Simon Phillips Makes BAE Audio Preamplifiers Standard ‘Protocol’

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Revived Vintage Console at Phillips’ Phantom Recordings Sports BAE Audio 1084 and 1272 Modules, for 'Classic Sound without the Rust'

Drummer extraordinaire turned producer Simon Phillips knows a thing or two about what vintage gear sounds like, and has a special appreciation for BAE Audio. Phillips recent production triumphs are manifested in Protocol’s latest effort, entitled Protocol III, and Billie Rainbird’s Deep Blue: both recorded through Phantom Recordings’ unique vintage 16-channel 4-buss mixing desk fully retrofitted with BAE Audio 1084 and 1272 modules.

“I began my recording career in the early 70s at the age of 16, and I played through a lot of classic consoles of that era around London when they were still new,” he says. As his renown as a session drummer mounted, his knowledge of studio technology also gained notice, ultimately resulting in his first opportunity as a studio engineer on a 1983 session for Mike Oldfield. “There are a lot of vintage consoles and they’re beautiful and they sound great, but time has changed them. I can pretty much guarantee they don’t sound the same as they did back then,” Phillips notes.

“I was co-producing the record, and knowing the ropes around the studio was suddenly told, ‘You’re the engineer now.’” Today Phillips owns and operates his own studio, Phantom Recordings, in Sherman Oaks California, where he has recorded his own band Protocol and many other internationally recognized artists. BAE Audio’s 1084 and 1272 modules are an integral part of his signal chain at Phantom Recordings, and the sonic results meet both Phillips high standards and those of his clients.

BAE Audio’s faithful recreations of classic British preamplifiers, which include the very same Carnhill input and output transformers used in the originals, were perfect for resuscitating the aging console, “bringing it to life,” as Phillips says. “I use it as a tracking board of course with the great input and EQ sections of the 1084,” Phillips explains, “and I’ve also been using it as a 16-channel summing board for my ProTools HD sessions by routing the channels into the line inputs of the 1084s and then routing those into the 1272 busses.” For Phillips, this method is consistently superior to mixing entirely in the box. “Splitting the mix into stems and incorporating the analog signal path adds something to my mixes that I find very pleasing to the ear.”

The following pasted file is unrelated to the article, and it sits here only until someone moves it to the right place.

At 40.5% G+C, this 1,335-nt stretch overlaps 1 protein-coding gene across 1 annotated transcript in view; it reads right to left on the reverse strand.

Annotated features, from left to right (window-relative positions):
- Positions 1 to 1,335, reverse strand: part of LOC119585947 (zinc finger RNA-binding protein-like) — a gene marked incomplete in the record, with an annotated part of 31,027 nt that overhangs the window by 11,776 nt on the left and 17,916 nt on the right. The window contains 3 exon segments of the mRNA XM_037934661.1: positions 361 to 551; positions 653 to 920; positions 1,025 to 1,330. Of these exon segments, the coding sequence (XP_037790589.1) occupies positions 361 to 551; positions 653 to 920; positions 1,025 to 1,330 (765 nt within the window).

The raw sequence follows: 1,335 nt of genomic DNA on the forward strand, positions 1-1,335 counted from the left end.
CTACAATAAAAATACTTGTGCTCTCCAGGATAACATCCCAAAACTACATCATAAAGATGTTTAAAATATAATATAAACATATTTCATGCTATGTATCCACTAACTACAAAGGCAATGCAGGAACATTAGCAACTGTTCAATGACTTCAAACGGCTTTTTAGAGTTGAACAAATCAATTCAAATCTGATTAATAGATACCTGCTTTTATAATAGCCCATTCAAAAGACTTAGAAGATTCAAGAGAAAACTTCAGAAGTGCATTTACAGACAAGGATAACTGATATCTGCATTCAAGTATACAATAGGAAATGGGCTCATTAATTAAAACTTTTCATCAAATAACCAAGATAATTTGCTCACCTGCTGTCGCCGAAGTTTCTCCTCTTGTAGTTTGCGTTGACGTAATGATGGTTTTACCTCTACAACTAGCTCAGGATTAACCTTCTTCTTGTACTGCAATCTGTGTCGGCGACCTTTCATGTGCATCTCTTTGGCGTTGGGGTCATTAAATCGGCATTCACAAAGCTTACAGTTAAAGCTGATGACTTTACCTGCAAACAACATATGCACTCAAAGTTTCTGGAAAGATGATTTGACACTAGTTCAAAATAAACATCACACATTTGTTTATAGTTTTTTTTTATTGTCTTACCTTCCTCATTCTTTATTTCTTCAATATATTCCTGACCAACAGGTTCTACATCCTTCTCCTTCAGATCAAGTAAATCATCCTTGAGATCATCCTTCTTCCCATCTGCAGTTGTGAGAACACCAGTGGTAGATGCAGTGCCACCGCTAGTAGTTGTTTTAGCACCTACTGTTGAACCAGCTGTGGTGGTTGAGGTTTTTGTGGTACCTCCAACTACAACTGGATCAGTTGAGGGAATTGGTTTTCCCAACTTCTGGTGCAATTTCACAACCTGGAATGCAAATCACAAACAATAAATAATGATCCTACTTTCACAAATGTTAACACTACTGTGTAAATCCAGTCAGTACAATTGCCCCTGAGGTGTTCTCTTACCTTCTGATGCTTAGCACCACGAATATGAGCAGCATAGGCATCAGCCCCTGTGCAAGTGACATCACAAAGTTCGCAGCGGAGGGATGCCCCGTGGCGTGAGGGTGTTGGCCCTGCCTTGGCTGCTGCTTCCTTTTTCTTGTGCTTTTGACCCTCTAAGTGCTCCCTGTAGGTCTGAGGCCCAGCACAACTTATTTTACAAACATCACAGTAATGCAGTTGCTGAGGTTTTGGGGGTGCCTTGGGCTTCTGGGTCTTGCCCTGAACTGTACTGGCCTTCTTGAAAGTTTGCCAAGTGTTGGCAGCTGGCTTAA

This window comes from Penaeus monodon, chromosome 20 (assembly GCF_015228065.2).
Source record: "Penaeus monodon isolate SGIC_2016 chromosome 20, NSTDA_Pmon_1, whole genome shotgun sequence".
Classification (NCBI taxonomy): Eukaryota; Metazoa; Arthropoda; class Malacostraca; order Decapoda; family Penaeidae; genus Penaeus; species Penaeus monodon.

Visualizing the Audio
When it comes to micing up a session, Phillips has a unique approach to assessing the best setup. “I’m very visual, I see what the session entails – what the line-up is, what the music is like – and I get a mental picture of what it’s going to sound like,” Phillips explains. Whether he’s behind the kit or not, he pays special attention to how drums are recorded. “I prefer to use condensers on both overheads and close mics the majority of the time,” he says, “and they go right into the 1084 modules.” Phillips loves how the 1084 performs on guitars as well. “When you mic up a 4x12 cabinet you often end up with a lot of muddy low end, so I really appreciate having access to the 1084’s hi-pass filter to control some of that.” Brass and piano are some of the other instruments that Phillips says really shine through the 1084s, though he concedes, “everything sounds wonderful through them, really.”

The More That Things Change
Phillips has been in the industry long enough to have worked with many iterations of recording technology. “While a lot has changed, the basic signal path is still the same: a microphone, a cable, a preamplifier, a recording device,” Phillips says. “With digital recording you can go back and tweak a lot of things after the fact, but you’ve got to get the signal chain right the first time, and that’s why BAE Audio is such a great choice for vintage sound and modern reliability.”
For more information on any of BAE Audio's preamplifiers, please visit http://www.baeaudio.com.

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Jeff Touzeau
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